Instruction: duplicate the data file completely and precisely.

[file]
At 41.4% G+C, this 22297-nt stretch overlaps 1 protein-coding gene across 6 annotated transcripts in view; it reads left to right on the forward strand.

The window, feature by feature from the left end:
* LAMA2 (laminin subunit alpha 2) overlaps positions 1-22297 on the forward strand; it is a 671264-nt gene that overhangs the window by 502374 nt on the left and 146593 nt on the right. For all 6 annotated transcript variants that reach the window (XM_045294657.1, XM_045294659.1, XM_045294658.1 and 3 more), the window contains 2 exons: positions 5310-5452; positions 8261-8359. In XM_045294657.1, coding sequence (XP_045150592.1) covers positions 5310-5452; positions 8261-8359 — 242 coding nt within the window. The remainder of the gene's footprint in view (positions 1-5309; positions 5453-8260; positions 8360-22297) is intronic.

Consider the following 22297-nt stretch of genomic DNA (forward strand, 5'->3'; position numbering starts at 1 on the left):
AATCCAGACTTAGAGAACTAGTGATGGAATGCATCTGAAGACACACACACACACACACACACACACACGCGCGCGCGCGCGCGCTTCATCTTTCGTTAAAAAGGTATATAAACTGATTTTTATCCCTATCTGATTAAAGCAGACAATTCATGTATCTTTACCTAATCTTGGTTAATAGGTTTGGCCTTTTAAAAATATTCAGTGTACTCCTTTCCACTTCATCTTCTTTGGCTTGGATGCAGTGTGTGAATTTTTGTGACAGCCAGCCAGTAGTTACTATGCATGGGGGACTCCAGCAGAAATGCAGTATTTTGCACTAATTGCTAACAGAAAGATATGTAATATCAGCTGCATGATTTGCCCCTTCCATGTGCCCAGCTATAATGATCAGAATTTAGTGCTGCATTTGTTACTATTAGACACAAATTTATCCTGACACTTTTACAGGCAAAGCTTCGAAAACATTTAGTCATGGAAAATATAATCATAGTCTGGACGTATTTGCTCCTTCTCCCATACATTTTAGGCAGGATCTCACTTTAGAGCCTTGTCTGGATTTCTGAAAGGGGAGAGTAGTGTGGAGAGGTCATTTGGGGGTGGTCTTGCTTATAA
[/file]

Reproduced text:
At 41.4% G+C, this 22297-nt stretch overlaps 1 protein-coding gene across 6 annotated transcripts in view; it reads left to right on the forward strand.

The window, feature by feature from the left end:
* LAMA2 (laminin subunit alpha 2) overlaps positions 1-22297 on the forward strand; it is a 671264-nt gene that overhangs the window by 502374 nt on the left and 146593 nt on the right. For all 6 annotated transcript variants that reach the window (XM_045294657.1, XM_045294659.1, XM_045294658.1 and 3 more), the window contains 2 exons: positions 5310-5452; positions 8261-8359. In XM_045294657.1, coding sequence (XP_045150592.1) covers positions 5310-5452; positions 8261-8359 — 242 coding nt within the window. The remainder of the gene's footprint in view (positions 1-5309; positions 5453-8260; positions 8360-22297) is intronic.

Consider the following 22297-nt stretch of genomic DNA (forward strand, 5'->3'; position numbering starts at 1 on the left):
AATCCAGACTTAGAGAACTAGTGATGGAATGCATCTGAAGACACACACACACACACACACACACACACGCGCGCGCGCGCGCGCTTCATCTTTCGTTAAAAAGGTATATAAACTGATTTTTATCCCTATCTGATTAAAGCAGACAATTCATGTATCTTTACCTAATCTTGGTTAATAGGTTTGGCCTTTTAAAAATATTCAGTGTACTCCTTTCCACTTCATCTTCTTTGGCTTGGATGCAGTGTGTGAATTTTTGTGACAGCCAGCCAGTAGTTACTATGCATGGGGGACTCCAGCAGAAATGCAGTATTTTGCACTAATTGCTAACAGAAAGATATGTAATATCAGCTGCATGATTTGCCCCTTCCATGTGCCCAGCTATAATGATCAGAATTTAGTGCTGCATTTGTTACTATTAGACACAAATTTATCCTGACACTTTTACAGGCAAAGCTTCGAAAACATTTAGTCATGGAAAATATAATCATAGTCTGGACGTATTTGCTCCTTCTCCCATACATTTTAGGCAGGATCTCACTTTAGAGCCTTGTCTGGATTTCTGAAAGGGGAGAGTAGTGTGGAGAGGTCATTTGGGGGTGGTCTTGCTTATAA